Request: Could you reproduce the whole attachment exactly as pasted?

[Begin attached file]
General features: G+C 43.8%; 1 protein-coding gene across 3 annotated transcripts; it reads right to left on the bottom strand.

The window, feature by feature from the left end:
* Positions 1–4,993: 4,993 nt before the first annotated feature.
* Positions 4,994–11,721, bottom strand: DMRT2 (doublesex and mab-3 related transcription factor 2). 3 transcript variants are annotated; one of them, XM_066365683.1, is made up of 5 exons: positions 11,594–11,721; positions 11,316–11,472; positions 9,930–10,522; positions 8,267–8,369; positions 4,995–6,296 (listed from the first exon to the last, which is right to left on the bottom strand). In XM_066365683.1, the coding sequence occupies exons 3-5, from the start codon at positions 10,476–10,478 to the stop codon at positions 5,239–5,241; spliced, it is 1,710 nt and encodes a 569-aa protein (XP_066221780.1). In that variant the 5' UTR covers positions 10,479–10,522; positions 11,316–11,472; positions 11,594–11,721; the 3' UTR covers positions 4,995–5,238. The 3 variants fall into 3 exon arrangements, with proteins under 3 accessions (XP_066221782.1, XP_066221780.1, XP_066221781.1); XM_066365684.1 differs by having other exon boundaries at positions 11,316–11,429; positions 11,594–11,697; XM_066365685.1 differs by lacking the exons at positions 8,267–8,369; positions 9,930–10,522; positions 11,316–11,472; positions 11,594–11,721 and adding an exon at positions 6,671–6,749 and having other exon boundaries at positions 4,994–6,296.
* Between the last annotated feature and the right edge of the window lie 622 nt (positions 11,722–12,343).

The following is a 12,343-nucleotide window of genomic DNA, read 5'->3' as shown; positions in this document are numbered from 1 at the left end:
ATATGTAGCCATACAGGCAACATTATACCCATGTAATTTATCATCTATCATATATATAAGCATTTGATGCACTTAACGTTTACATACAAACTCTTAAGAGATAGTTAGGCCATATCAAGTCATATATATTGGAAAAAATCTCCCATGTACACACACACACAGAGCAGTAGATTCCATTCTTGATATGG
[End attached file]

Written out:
General features: G+C 43.8%; 1 protein-coding gene across 3 annotated transcripts; it reads right to left on the bottom strand.

The window, feature by feature from the left end:
* Positions 1–4,993: 4,993 nt before the first annotated feature.
* Positions 4,994–11,721, bottom strand: DMRT2 (doublesex and mab-3 related transcription factor 2). 3 transcript variants are annotated; one of them, XM_066365683.1, is made up of 5 exons: positions 11,594–11,721; positions 11,316–11,472; positions 9,930–10,522; positions 8,267–8,369; positions 4,995–6,296 (listed from the first exon to the last, which is right to left on the bottom strand). In XM_066365683.1, the coding sequence occupies exons 3-5, from the start codon at positions 10,476–10,478 to the stop codon at positions 5,239–5,241; spliced, it is 1,710 nt and encodes a 569-aa protein (XP_066221780.1). In that variant the 5' UTR covers positions 10,479–10,522; positions 11,316–11,472; positions 11,594–11,721; the 3' UTR covers positions 4,995–5,238. The 3 variants fall into 3 exon arrangements, with proteins under 3 accessions (XP_066221782.1, XP_066221780.1, XP_066221781.1); XM_066365684.1 differs by having other exon boundaries at positions 11,316–11,429; positions 11,594–11,697; XM_066365685.1 differs by lacking the exons at positions 8,267–8,369; positions 9,930–10,522; positions 11,316–11,472; positions 11,594–11,721 and adding an exon at positions 6,671–6,749 and having other exon boundaries at positions 4,994–6,296.
* Between the last annotated feature and the right edge of the window lie 622 nt (positions 11,722–12,343).

The following is a 12,343-nucleotide window of genomic DNA, read 5'->3' as shown; positions in this document are numbered from 1 at the left end:
ATATGTAGCCATACAGGCAACATTATACCCATGTAATTTATCATCTATCATATATATAAGCATTTGATGCACTTAACGTTTACATACAAACTCTTAAGAGATAGTTAGGCCATATCAAGTCATATATATTGGAAAAAATCTCCCATGTACACACACACACAGAGCAGTAGATTCCATTCTTGATATGG